Tackling Wasteful Spending on Health, OCDE, 2017


A OCDE publicou um estudo sobre desperdício na despesa da saúde nos países membros (Tackling Wasteful Spending on Health). Um relatório extenso (mais de 300 paginas), com sumário de 12 páginas.

São apontadas sete áreas com excesso de despesa e com eventual prejuízo na saúde das pessoas, grupos e populações. Os números para a OCDE nas áreas reportadas são:

  • 10% de intervenções desnecessárias e infecção adquirida nos serviços de saúde;
  • 10% da despesa hospitalar é afecta a correcção de erros ou infecções adquiridas em serviços de saúde;
  • 33% das crianças nascem por cesariana, sendo o número possível de 15%;
  • a variação da penetração de consumo de genéricos é entre 10 a 80% do total dos fármacos;
  • 20% das urgências em Portugal são inapropriadas;
  • as perdas por erros e fraude são em média de 6% da despesa dos serviços de saúde.

Na análise realizada Portugal apresenta melhores indicadores em admissão ao hospital relacionada com problemas de diabetes e no financiamento do sistema de saúde. No entanto, não estamos bem nas infeções adquiridas nos serviços de saúde e na utilização dos serviços de urgência.

Health care systems in OECD countries continue to improve health and increase life expectancy. Yet the financial cost is high, and countries struggle to meet the demands for more spending. New treatments are often expensive, and ageing populations have ever greater needs. A significant share of health spending in OECD countries is at best ineffective and at worst, wasteful.
Wasteful health care spending is common

  • Overall, evidence suggests that up to one-fifth of health spending could be channelled towards better use. Numbers show that:
    • Many patients are unnecessarily harmed at the point of care or receive unnecessary or low-value care that makes no difference
    to their health outcomes.
  • • The same benefits could often be provided using fewer resources. For instance some health systems are poor at using generic drugs; others provide care in expensive places such as hospitals, rather than in more cost-effective settings.
    • A number of administrative processes add no value, and money is lost to fraud and corruption.

With over 9% of GDP spent on health care systems across the OECD, three-quarters of which is paid for by governments, such waste undermines the financial sustainability of our health systems.

Substantial cuts in ineffective spending are necessary
Acknowledging the existence of ineffective spending and waste is never easy – be it for health workers, managers, patients, and even for decision makers. But opportunities exist to release resources within health care systems to deliver better value care.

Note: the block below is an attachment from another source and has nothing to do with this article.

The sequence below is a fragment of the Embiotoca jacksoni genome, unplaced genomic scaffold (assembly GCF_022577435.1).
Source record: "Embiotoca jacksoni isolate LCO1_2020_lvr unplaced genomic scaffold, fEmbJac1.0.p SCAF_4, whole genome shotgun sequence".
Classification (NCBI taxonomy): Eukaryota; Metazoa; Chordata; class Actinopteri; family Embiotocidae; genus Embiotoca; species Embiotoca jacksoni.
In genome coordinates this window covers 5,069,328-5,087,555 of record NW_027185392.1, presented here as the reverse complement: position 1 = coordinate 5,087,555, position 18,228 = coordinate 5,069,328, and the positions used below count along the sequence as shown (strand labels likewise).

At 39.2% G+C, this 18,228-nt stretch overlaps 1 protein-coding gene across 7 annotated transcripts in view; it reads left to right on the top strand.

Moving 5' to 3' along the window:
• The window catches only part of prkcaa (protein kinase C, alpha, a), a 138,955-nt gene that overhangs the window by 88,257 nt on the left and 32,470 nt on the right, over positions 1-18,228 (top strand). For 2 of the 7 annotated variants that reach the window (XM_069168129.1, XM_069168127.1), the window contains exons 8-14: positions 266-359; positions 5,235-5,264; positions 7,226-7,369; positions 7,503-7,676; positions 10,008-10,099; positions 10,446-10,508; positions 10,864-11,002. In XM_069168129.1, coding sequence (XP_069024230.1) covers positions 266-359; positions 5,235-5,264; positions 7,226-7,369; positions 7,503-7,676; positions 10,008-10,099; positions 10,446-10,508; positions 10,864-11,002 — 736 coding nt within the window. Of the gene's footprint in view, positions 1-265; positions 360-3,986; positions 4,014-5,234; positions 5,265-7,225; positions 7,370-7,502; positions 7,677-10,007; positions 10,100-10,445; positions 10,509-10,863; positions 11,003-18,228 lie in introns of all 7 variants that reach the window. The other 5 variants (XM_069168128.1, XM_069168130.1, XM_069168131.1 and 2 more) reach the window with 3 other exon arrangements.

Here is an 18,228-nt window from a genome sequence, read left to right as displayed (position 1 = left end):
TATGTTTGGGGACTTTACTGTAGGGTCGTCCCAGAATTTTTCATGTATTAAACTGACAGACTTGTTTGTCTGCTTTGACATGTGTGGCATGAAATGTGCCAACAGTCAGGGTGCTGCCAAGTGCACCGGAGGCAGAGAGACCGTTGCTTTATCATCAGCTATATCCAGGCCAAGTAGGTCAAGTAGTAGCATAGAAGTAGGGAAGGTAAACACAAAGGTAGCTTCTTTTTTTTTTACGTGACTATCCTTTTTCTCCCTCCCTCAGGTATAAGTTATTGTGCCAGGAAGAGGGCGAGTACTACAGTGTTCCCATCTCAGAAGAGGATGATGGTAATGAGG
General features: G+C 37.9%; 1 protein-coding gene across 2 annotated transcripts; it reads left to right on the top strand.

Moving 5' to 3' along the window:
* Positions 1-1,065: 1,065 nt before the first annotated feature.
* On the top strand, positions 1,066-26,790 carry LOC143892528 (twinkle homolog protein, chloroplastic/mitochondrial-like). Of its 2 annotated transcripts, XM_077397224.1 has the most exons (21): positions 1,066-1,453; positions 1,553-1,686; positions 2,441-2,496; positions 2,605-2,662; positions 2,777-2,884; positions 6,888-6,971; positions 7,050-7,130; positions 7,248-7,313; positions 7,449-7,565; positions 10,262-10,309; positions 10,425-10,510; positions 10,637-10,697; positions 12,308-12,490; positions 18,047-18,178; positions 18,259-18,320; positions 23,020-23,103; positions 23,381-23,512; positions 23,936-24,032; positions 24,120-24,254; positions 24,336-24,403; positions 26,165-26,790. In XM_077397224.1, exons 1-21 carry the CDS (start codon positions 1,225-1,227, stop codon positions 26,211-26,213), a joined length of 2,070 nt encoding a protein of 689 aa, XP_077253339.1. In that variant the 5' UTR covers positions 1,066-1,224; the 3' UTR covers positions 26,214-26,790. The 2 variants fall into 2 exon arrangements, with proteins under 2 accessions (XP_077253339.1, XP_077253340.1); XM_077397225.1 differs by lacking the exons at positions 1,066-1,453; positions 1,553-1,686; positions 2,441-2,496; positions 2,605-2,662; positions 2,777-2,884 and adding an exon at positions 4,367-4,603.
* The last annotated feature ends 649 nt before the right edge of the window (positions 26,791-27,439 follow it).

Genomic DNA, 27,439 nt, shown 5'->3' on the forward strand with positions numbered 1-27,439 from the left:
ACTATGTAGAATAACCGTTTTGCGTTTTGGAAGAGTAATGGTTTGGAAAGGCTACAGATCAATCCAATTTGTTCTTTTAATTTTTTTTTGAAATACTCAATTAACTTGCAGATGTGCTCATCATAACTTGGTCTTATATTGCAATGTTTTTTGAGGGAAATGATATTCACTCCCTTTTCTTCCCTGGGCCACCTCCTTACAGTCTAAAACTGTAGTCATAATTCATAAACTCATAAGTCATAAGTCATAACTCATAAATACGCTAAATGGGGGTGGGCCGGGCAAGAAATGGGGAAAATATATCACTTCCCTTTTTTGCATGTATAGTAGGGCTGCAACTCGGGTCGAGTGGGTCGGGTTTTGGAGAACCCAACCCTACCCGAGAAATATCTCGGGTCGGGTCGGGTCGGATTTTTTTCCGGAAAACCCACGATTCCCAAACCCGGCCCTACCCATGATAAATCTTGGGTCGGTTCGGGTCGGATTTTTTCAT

Cutting ineffective spending and waste will produce significant savings. For policy makers struggling to cope with ever-growing health care expenditure, all opportunities to move towards a more value-based health care system must be pursued.

Wasteful spending can be tackled
Actions to tackle wasteful spending are needed in the delivery of care, the management and organisation of health services, and in the
governance of health care systems. Strategies to curb wasteful spending must reflect two principles:
• Stop spending on things that do not improve health – for example, unnecessary surgeries and clinical procedures.
• Swap inputs and change approaches when less pricy alternatives of equal value exist – for example, by encouraging the use of generic drugs, developing advanced roles for nurses for chronic patient management, or ensuring that patients who do not require hospital care are treated in less resource consuming settings such as primary care.

Five ways to tackle wasteful care
1. Robust information systems are required to identify low-value care. At least ten countries produce atlases to identify variations in health
care activities that may not be medically justified.
2. Reporting systems of adverse events need to be more transparent and oriented towards learning. New Zealand stands out: in addition
to hospitals, ambulance services, hospices, elderly residential care organisations, and other non-hospital providers have such systems.
3. Information and behaviour change campaigns that target both clinicians and patients have a key role to play. The Choosing Wisely® campaign is a clinician-led initiative aiming to reduce low-value care by encouraging patient-provider conversations about whether specific services truly add value. It is now active in at least a third of OECD countries.
4. Clinical guidelines can improve the process and outcomes of care, reduce the use of unnecessary interventions and save costs. In the United States, an evidence-based programme for patients with non-small cell lung cancer found outpatient costs were reduced by 35%.
5. Financial incentives and nudges create behaviour change. In the Australian state of Queensland, health authorities withhold payments to hospitals for six “never events”. Nineteen OECD countries use Health Technology Assessment to help determine the value of some new treatment options.






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